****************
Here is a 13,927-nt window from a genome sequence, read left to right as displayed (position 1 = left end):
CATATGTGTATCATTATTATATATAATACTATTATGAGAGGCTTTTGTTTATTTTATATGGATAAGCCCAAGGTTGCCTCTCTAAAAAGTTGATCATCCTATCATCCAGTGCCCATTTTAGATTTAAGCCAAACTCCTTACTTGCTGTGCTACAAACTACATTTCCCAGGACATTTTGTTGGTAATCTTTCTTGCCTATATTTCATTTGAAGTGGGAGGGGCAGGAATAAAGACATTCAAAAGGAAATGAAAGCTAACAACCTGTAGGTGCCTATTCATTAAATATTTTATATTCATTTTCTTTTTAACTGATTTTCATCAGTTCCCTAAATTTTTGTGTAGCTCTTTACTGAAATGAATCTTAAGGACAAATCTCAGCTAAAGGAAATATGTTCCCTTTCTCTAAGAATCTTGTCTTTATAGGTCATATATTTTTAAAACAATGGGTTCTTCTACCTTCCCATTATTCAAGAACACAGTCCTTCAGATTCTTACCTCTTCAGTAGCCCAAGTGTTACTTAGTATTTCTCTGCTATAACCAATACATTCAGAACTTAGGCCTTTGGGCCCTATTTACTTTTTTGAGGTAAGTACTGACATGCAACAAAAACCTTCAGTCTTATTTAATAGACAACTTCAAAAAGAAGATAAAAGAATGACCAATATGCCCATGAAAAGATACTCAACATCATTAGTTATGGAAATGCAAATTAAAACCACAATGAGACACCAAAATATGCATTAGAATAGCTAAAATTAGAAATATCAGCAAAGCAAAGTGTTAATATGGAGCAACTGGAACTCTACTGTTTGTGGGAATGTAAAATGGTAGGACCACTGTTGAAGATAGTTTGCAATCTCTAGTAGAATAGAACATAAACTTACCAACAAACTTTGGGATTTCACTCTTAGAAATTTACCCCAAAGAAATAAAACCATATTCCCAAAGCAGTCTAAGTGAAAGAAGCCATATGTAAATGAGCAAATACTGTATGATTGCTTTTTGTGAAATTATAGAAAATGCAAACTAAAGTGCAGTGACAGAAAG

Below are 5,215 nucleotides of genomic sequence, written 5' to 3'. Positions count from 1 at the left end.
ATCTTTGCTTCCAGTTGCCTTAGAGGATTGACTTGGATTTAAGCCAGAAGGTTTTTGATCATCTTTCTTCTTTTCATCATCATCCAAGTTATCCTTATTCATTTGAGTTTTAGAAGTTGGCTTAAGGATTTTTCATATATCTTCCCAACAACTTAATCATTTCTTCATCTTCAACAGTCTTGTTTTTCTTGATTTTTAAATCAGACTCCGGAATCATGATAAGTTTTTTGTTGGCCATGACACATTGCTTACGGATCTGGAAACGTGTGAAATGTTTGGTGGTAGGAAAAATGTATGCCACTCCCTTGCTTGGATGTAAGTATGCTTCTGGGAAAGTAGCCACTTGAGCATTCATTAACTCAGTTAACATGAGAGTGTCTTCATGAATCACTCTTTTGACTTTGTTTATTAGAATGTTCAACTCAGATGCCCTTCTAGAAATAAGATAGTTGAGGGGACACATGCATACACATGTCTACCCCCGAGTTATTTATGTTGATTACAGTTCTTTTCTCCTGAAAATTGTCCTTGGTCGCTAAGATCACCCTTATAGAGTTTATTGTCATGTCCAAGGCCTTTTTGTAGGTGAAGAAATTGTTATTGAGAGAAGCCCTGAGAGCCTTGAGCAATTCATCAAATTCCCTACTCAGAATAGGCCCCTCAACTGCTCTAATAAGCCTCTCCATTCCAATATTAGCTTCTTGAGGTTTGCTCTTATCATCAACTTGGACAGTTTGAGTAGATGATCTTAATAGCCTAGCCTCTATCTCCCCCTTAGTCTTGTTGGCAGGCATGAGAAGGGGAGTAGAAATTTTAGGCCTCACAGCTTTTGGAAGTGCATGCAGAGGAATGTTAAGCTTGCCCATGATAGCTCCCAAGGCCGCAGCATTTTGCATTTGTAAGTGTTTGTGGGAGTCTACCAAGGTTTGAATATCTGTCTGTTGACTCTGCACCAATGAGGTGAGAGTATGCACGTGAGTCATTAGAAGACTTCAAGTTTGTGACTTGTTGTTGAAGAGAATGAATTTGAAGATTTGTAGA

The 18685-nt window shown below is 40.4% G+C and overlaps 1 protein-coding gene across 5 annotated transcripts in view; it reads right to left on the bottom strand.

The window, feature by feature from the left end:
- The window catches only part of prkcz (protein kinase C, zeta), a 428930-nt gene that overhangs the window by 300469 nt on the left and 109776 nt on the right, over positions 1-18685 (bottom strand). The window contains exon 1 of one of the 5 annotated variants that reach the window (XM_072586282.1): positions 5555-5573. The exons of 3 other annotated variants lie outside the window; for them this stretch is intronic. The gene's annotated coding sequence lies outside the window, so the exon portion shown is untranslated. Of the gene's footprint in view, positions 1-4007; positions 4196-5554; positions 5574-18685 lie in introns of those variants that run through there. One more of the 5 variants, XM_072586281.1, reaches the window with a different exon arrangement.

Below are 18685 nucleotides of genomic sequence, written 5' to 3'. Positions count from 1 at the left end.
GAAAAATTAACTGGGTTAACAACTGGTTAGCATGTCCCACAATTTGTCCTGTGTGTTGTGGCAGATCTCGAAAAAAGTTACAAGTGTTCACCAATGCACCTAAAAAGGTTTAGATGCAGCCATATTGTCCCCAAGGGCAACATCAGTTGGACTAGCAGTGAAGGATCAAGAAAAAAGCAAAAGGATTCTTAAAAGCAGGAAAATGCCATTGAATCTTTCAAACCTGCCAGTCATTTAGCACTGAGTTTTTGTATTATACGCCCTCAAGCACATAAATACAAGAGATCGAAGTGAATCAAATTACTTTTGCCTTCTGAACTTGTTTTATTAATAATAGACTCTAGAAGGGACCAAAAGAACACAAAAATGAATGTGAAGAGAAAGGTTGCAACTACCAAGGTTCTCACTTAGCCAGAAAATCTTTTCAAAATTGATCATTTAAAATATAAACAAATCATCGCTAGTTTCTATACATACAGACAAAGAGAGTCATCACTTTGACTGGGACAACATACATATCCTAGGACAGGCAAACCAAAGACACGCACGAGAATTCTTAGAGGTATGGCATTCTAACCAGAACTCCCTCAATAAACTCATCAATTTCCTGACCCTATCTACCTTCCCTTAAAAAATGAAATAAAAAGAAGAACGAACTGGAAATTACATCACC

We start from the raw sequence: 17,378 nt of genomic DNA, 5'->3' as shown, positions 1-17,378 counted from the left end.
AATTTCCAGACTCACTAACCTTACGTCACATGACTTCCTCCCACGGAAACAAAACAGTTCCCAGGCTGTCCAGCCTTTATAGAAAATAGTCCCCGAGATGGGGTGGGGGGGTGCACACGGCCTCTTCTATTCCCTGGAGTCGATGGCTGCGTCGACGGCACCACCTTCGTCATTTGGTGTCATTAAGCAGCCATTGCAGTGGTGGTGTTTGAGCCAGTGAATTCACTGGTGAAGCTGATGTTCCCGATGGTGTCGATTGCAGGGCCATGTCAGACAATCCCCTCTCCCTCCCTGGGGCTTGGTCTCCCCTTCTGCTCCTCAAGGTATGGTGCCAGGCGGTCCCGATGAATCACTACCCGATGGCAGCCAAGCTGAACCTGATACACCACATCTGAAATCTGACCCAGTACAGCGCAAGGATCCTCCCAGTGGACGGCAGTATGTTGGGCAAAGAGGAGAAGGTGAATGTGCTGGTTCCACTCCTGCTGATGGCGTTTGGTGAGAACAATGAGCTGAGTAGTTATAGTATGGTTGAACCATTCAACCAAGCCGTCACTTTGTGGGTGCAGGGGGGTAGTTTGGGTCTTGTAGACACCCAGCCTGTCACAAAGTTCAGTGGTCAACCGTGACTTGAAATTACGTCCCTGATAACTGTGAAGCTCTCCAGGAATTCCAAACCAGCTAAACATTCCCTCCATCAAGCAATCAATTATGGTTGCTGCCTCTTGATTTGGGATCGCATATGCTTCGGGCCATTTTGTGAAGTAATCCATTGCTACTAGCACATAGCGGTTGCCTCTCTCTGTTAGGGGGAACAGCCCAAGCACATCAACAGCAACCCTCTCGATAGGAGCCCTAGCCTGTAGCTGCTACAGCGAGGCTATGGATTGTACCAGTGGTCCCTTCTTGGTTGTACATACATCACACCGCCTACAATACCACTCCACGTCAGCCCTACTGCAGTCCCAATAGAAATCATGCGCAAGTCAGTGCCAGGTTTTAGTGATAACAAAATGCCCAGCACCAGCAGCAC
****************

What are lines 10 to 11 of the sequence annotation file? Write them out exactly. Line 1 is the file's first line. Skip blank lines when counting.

We start from the raw sequence: 17,378 nt of genomic DNA, 5'->3' as shown, positions 1-17,378 counted from the left end.
AATTTCCAGACTCACTAACCTTACGTCACATGACTTCCTCCCACGGAAACAAAACAGTTCCCAGGCTGTCCAGCCTTTATAGAAAATAGTCCCCGAGATGGGGTGGGGGGGTGCACACGGCCTCTTCTATTCCCTGGAGTCGATGGCTGCGTCGACGGCACCACCTTCGTCATTTGGTGTCATTAAGCAGCCATTGCAGTGGTGGTGTTTGAGCCAGTGAATTCACTGGTGAAGCTGATGTTCCCGATGGTGTCGATTGCAGGGCCATGTCAGACAATCCCCTCTCCCTCCCTGGGGCTTGGTCTCCCCTTCTGCTCCTCAAGGTATGGTGCCAGGCGGTCCCGATGAATCACTACCCGATGGCAGCCAAGCTGAACCTGATACACCACATCTGAAATCTGACCCAGTACAGCGCAAGGATCCTCCCAGTGGACGGCAGTATGTTGGGCAAAGAGGAGAAGGTGAATGTGCTGGTTCCACTCCTGCTGATGGCGTTTGGTGAGAACAATGAGCTGAGTAGTTATAGTATGGTTGAACCATTCAACCAAGCCGTCACTTTGTGGGTGCAGGGGGGTAGTTTGGGTCTTGTAGACACCCAGCCTGTCACAAAGTTCAGTGGTCAACCGTGACTTGAAATTACGTCCCTGATAACTGTGAAGCTCTCCAGGAATTCCAAACCAGCTAAACATTCCCTCCATCAAGCAATCAATTATGGTTGCTGCCTCTTGATTTGGGATCGCATATGCTTCGGGCCATTTTGTGAAGTAATCCATTGCTACTAGCACATAGCGGTTGCCTCTCTCTGTTAGGGGGAACAGCCCAAGCACATCAACAGCAACCCTCTCGATAGGAGCCCTAGCCTGTAGCTGCTACAGCGAGGCTATGGATTGTACCAGTGGTCCCTTCTTGGTTGTACATACATCACACCGCCTACAATACCACTCCACGTCAGCCCTACTGCAGTCCCAATAGAAATCATGCGCAAGTCAGTGCCAGGTTTTAGTGATAACAAAATGCCCAGCACCAGCAGCAC